A short film I recently shot on location in Paris and Morocco featuring Saskia the Brauw. Styling by Anna Schiffel, make up by Hugo Villard and hair by Vincent de Moro Giafferi. The track 'By My Side' was written and performed by Jeff Lorber and Steven Dubin and remixed by Jeff Lorber at JHL sound in Los Angeles. Link: http://vimeo.com/32322168
For some reason I became interested in war photography during my secondary school. I don’t know precisely why. Certainly it had to do with my father who was a professional photographer for many years.
When I grew up in the little village of Warmond (Netherlands) as a young boy, photography was always part of our daily routine. My father George would leave early in the morning and every night he would be editing his photographs he had shot the day before.
I heard my father speak about the days he photographed in Biafra, during the war, and I really wanted to see those pictures.
‘Can I see the photos?’, I asked. When my father finally called the magazine, after many requests from my side, to send him a copy, I finally had the proof in my hands he had been there the year I was born. 1967.
I remember it was exciting and disappointing at the same time. The pictures were very grainy and not very clear.
I had seen Don Mc Cullin’s photographs made during the same period and I was hungry to see more. I kept asking my father questions.
‘Were you both on the same plane?’ I asked. ‘I can’t remember’, he said.
‘Where are the negatives’, I asked. ‘I don’t know’, he said.
Finally I asked: ‘Why did you stop taking those pictures?’
And he replied: ‘Because you were born and your mother didn’t want me to go to those places anymore’.
That sounded conclusive to me and I never asked him again.
My grandfather George was an amateur photographer, but as I heard him talk about photography it was only a matter of time before he would become a professional. Above the desk in his working-space was a grainy black &white photograph he took of an anonymous landscape. I looked at the clouds and thought the picture had been taken after heavy rainfall.
It must be the best he has made, I thought, for what other reason would it be up there?
On a Saturday, when we visited my grandparents, my grandfather said he was in need of a really good camera. Upon the advice of my father he bought a used black Nikon FM, a camera that looked both advanced and very impressive to me.
As fas as I can recall, he never really started using it. After he passed away I inherited the Nikon and used it for many years - until it was stolen when on assignment in Harare, Zimbabwe, in 1994.
During school holidays I would spent much time at my grandparents house, it was built just before the World War II.
In summertime I went fishing. I used to sit on a boat near a farm, not very far from my grandparents’ house. The water was dark, still and smelly. At noon my grandmother would come and get me for lunch. We ate bread, cheese, butter and fish. After lunch I returned to the boat and would spent the rest of the day - looking out over the water, thinking. The sun was burning, the world didn’t seem to move to me as a young boy. Around five o’clock my grandfather came by to ask if I had caught anything - I usually didn’t.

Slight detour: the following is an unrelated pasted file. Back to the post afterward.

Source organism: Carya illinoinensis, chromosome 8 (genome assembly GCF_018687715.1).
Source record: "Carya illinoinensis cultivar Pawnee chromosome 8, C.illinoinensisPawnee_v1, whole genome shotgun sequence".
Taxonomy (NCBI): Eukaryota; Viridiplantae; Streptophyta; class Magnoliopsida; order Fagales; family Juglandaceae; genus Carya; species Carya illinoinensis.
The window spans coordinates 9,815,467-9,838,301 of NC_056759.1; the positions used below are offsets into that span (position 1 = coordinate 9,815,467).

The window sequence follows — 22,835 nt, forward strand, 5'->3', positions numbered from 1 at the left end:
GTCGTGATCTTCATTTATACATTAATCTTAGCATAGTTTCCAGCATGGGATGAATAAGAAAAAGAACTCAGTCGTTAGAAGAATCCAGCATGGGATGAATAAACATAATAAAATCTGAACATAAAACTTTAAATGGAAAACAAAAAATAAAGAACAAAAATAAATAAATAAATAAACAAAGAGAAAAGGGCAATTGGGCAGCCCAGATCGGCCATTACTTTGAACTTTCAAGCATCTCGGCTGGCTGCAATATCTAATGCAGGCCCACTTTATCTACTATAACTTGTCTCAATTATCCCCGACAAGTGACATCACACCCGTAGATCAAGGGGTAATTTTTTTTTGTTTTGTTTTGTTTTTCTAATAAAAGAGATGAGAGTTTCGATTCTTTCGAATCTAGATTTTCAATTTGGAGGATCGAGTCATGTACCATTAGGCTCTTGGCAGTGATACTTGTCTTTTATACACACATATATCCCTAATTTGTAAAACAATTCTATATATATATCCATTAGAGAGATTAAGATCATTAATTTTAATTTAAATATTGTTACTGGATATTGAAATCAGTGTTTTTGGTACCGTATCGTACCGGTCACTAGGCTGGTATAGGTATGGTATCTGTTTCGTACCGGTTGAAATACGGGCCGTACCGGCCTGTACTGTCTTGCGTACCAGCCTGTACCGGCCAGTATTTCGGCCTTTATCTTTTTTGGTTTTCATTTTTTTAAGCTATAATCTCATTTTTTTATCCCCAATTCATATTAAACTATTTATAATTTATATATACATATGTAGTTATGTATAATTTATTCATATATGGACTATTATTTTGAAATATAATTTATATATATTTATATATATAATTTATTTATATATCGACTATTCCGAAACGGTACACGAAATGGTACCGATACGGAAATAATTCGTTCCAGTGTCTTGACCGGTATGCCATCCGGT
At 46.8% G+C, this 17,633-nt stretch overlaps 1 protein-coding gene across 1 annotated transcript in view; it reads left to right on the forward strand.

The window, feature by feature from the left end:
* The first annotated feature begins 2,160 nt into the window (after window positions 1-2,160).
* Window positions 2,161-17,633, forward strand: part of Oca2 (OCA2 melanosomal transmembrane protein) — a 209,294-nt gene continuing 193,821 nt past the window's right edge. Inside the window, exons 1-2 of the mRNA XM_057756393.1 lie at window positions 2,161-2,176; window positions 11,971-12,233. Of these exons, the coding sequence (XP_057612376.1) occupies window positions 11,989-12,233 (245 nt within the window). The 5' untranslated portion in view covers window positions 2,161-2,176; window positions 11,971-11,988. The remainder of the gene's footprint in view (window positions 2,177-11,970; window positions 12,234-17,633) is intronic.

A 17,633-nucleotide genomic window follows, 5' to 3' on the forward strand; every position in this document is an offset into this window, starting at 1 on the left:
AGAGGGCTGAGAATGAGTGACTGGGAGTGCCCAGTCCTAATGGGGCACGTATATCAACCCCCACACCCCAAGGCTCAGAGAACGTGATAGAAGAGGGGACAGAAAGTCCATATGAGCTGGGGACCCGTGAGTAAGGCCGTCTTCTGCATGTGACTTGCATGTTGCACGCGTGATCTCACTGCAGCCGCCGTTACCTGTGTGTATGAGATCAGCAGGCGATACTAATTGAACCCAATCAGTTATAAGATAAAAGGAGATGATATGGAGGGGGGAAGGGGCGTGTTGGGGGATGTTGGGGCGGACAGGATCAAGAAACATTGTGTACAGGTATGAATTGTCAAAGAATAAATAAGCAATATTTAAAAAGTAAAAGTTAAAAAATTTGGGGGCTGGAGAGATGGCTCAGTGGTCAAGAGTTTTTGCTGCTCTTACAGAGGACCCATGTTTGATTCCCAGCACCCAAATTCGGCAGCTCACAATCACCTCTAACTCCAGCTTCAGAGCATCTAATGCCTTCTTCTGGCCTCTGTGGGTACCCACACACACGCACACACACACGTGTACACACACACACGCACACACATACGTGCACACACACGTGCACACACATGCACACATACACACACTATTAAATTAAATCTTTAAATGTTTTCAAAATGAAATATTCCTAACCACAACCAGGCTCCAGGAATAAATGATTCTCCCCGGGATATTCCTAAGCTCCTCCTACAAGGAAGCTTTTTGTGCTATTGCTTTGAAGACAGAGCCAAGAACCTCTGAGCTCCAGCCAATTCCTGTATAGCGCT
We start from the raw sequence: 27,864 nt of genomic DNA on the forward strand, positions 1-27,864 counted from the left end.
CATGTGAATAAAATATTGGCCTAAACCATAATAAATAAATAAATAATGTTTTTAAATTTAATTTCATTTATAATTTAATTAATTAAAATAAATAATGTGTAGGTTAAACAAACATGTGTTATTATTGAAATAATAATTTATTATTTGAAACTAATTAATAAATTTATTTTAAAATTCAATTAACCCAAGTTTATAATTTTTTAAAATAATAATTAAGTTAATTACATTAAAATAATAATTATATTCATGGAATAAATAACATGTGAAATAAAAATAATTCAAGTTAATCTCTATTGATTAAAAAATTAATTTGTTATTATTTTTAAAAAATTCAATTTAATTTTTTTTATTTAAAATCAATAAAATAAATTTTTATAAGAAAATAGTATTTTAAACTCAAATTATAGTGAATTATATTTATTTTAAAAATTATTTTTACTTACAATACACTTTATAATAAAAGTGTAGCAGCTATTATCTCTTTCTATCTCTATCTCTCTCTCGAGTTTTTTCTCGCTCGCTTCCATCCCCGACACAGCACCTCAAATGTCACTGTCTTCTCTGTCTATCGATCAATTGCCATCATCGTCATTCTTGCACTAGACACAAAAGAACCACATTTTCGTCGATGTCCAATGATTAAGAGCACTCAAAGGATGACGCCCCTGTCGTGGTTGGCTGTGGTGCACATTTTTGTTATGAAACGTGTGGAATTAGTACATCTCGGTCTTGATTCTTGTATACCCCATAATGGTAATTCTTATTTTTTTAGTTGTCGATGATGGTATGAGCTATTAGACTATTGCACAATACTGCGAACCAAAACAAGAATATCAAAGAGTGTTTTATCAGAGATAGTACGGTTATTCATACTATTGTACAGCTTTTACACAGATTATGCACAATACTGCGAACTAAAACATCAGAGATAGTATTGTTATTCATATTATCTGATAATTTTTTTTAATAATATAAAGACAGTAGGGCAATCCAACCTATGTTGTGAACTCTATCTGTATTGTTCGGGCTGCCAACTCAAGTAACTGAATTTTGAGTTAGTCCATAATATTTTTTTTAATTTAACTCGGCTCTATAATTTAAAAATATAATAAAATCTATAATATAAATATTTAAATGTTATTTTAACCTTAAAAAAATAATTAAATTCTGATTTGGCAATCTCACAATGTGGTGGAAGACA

He would always say the same: ‘you fish in the wrong spot my boy'.
After my grandmother had died my grandfather said he wanted to travel.
We nearly fell from our chairs. Isn’t it a little late?, I thought.
My grandfather was in his eighties. We decided to make a family journey to Switzerland. Shortly after arrival I noticed him standing in the garden of the house we had rented. He looked at the mountains that surrounded him and I heard him mutter: ‘well, only mountains everywhere, everything looks the same'.
That very night we went out for dinner. As young as I was I told my grandfather the best he could do was to order a local dish.
He looked at me over his pair of glasses and said: ‘he had not decided yet'.
When the waitress finally showed up he tried to order the dish of his choice in Dutch, when the waitress didn’t understand it, he repeated it - once more - but now v-e-r-y slowly.
What proof did I need? There was definitely lurking no traveler in him, he would be better off staying home in the end.
I have been fortunate enough to have traveled a lot at a very early age with my parents. We traveled the world and I loved it. It became a second nature to me. I started taking pictures more seriously when traveling in Indonesia.
I couldn’t stop talking about photography, the pictures that I had seen in Life, Time and National Geographic. The pictures made by Larry Burrows, Don Mc Cullin, W. Eugene Smith and James Nachtwey made a lasting impression on me. I would show the pictures I had taken to my father and he commented: ‘you must respond quickly and try to be invisible’. This was the best advice I ever got. I took it very serious - and I still do.
The day came when I declared I wanted to be a photographer - my parents were shocked. ‘What do you want to do?’, my dad asked. I said: ‘I want to travel and take photographs’ and he said: ‘that is impossible since there are very few photographers doing that'.